Life is hard right now. Harder than ever for most of us who don't even have family members alive who lived through the Great Depression. People are wondering where God is. Americans, myself included, bought into the lie that if you love God and obey Him, life will be prosperous and full of vim and vigor.

Currently, people are either turning toward Him in the tough times or walking away. Welcome Home couldn't have been released at a better time. Kim doesn't come across as this unflappable churchy girl who bounces around on her tip toes saying, "God is good. All the time. All the time, God is good," to everyone she meets.

She's brutally honest about those bleak moments when God seemed invisible or absent. Her pain and hope are shared with clarity; even the studliest reader will be hunting for a tissue box. And think about the true nature of God and our purpose here on earth.

Most of all you will laugh. My poor asthmatic mom started hyperventilating while reading about an incident where the TSA suspected Kim of being the next uni-bomber. There is a lot of pain in Kim's story, but the pain juxtaposed on the joy is what makes the joy extreme.

You gotta go get yourself a copy of this book. Christmas is coming, nab a few for presents.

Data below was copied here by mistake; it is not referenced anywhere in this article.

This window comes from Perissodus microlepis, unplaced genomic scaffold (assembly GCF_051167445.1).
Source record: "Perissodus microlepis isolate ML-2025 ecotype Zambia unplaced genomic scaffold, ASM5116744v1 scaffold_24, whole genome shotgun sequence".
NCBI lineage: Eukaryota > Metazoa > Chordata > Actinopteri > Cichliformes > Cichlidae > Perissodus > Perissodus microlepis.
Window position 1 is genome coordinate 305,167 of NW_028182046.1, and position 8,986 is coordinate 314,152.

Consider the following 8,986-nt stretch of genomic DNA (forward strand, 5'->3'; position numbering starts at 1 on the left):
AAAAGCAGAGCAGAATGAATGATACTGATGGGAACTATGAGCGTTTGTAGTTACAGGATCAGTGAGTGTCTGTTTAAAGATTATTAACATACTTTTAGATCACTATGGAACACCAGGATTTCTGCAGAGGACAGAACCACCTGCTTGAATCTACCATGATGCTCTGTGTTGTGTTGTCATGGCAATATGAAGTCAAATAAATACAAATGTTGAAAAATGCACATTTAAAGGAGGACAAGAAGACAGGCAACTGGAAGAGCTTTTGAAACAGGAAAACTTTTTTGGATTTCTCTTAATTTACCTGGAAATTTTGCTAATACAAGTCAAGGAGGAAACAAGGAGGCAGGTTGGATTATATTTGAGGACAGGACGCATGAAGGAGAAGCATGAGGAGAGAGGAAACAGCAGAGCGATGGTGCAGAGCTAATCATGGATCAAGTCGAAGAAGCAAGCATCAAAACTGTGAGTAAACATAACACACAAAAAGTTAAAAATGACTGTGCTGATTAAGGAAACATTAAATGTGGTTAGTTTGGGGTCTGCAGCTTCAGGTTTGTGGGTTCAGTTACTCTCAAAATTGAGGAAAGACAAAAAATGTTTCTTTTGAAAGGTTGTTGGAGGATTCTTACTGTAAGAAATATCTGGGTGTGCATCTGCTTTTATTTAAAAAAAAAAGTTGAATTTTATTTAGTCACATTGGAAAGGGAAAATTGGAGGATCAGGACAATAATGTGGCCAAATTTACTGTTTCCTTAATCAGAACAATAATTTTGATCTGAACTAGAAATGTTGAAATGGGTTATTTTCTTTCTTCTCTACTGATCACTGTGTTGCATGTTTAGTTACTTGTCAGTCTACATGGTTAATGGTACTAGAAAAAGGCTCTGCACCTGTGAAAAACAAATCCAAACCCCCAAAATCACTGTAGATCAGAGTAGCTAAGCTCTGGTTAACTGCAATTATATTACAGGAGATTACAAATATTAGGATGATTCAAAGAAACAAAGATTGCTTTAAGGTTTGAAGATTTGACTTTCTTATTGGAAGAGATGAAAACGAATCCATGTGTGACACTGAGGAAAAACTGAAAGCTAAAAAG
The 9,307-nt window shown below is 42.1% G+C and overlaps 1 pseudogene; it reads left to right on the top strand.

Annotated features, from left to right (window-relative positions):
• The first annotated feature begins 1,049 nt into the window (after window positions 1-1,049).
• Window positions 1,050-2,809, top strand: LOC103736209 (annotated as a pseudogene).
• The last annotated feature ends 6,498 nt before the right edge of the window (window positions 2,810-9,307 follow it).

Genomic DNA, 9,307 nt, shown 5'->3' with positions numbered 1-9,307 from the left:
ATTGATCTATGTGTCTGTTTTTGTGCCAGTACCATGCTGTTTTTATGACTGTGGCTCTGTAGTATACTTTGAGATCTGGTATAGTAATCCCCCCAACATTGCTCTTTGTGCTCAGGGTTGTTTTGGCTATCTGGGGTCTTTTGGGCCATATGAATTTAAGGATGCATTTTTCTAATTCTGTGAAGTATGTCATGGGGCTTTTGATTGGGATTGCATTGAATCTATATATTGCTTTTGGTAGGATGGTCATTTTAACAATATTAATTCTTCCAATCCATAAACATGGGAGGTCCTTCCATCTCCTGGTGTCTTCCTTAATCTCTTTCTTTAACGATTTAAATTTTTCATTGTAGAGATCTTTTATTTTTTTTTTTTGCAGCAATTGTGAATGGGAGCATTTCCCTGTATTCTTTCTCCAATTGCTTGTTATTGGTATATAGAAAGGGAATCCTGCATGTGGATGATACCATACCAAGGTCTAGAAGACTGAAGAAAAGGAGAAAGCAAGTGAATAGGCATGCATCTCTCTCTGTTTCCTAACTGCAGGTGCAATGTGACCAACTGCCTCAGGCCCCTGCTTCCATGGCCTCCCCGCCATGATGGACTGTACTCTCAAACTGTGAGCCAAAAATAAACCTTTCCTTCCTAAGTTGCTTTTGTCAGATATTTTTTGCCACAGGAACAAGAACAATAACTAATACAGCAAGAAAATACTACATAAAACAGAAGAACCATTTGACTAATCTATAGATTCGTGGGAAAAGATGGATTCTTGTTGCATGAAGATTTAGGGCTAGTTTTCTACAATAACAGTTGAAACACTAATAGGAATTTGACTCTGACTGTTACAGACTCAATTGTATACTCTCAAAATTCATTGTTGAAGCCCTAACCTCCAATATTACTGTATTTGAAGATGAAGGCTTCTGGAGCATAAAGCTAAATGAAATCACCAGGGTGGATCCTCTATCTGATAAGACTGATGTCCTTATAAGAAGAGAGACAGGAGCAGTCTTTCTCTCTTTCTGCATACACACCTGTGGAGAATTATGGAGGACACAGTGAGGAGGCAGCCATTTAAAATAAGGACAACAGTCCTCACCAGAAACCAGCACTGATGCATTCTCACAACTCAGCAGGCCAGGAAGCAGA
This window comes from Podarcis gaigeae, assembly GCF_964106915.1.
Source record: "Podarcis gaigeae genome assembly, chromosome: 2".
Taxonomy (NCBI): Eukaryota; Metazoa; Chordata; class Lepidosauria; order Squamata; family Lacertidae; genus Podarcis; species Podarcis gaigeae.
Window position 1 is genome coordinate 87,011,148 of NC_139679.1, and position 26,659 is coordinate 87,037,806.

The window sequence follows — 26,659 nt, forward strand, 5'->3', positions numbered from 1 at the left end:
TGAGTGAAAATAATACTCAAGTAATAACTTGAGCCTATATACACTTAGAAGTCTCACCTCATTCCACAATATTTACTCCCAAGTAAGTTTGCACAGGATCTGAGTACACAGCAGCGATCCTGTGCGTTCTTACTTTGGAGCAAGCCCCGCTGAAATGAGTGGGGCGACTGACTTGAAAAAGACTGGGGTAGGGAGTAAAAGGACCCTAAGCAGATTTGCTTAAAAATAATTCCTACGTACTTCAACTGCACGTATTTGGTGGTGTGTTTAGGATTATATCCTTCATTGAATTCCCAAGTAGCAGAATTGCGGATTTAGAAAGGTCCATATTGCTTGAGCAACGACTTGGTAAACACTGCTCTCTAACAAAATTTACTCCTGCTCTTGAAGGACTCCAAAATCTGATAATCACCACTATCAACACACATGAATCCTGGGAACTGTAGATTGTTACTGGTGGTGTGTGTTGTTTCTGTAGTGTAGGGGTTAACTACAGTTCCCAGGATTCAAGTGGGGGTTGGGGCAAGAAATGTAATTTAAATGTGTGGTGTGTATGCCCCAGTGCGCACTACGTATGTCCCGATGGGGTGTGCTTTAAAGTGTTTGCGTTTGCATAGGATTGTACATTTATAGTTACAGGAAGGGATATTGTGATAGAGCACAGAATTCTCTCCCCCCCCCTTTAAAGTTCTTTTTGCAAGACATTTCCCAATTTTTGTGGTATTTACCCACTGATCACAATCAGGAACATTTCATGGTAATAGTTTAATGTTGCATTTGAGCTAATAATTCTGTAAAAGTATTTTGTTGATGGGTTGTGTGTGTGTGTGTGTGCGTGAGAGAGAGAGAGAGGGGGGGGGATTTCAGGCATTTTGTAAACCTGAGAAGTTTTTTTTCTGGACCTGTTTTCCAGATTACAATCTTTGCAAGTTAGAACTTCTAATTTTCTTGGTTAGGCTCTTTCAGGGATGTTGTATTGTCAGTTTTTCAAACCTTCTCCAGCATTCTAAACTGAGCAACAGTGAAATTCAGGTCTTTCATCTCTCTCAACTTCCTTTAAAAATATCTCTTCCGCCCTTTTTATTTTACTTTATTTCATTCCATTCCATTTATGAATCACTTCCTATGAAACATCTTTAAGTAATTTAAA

And best yet, pick up a few extra copies to hand out to people who are really hurting right now because life just sucks for them.

Happy reading!

Kimberley Woodhouse is a wife, mother, author, and musician with a quick wit and positive outlook despite difficult circumstances. A popular speaker, she’s shared at more than 600 venues across the country. Kimberley and her family's story have garnered national media attention for many years, but most recently her family was chosen for ABC's Extreme Makeover: Home Edition, The Montel Williams Show, and Discovery Health channel’s Mystery ER. Welcome Home: Our Family’s Journey to Extreme Joy, releases from Tyndale House Publishers September first. In addition to her non-fiction, she also writes romantic suspense and children’s books. Kimberley lives, writes, and homeschools in Colorado with her husband and two children in their truly “extreme” home.

Here's the blurb on the book

Overwhelming trials . . . met with overcoming joy.
Kayla Woodhouse is not your typical twelve-year-old. Due to a rare medical disorder, she feels no pain, doesn’t sweat, and needs protective cooling gear just to go outside. With her restrictive lifestyle; countless hospitalizations, including brain surgery; and the resulting mountain of hospital bills, what’s a family to do?

How the Woodhouse family has faced seemingly impossible challenges is a story that has captured the hearts of America. Millions of people have experienced glimpses of their lives on Discovery’s Mystery ER, The Montel Williams Show, and Extreme Makeover: Home Edition (recently voted one of the show’s all-time best episodes!).